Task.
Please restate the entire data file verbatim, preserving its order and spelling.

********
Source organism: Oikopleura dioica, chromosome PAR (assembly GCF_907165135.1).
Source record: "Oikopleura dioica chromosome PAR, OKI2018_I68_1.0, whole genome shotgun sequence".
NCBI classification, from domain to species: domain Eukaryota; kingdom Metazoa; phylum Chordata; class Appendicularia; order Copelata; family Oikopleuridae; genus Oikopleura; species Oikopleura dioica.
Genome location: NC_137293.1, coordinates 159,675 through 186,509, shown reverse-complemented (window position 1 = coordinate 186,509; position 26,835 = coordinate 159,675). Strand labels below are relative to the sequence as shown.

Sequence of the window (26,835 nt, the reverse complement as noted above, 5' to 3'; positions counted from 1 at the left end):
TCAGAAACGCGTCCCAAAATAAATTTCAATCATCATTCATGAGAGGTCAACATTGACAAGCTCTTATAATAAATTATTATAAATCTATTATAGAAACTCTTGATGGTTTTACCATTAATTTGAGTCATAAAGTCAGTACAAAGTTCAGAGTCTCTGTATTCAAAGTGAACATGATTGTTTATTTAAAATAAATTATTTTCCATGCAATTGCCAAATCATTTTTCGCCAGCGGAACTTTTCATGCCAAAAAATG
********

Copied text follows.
Source organism: Oikopleura dioica, chromosome PAR (assembly GCF_907165135.1).
Source record: "Oikopleura dioica chromosome PAR, OKI2018_I68_1.0, whole genome shotgun sequence".
NCBI classification, from domain to species: domain Eukaryota; kingdom Metazoa; phylum Chordata; class Appendicularia; order Copelata; family Oikopleuridae; genus Oikopleura; species Oikopleura dioica.
Genome location: NC_137293.1, coordinates 159,675 through 186,509, shown reverse-complemented (window position 1 = coordinate 186,509; position 26,835 = coordinate 159,675). Strand labels below are relative to the sequence as shown.

Sequence of the window (26,835 nt, the reverse complement as noted above, 5' to 3'; positions counted from 1 at the left end):
TCAGAAACGCGTCCCAAAATAAATTTCAATCATCATTCATGAGAGGTCAACATTGACAAGCTCTTATAATAAATTATTATAAATCTATTATAGAAACTCTTGATGGTTTTACCATTAATTTGAGTCATAAAGTCAGTACAAAGTTCAGAGTCTCTGTATTCAAAGTGAACATGATTGTTTATTTAAAATAAATTATTTTCCATGCAATTGCCAAATCATTTTTCGCCAGCGGAACTTTTCATGCCAAAAAATG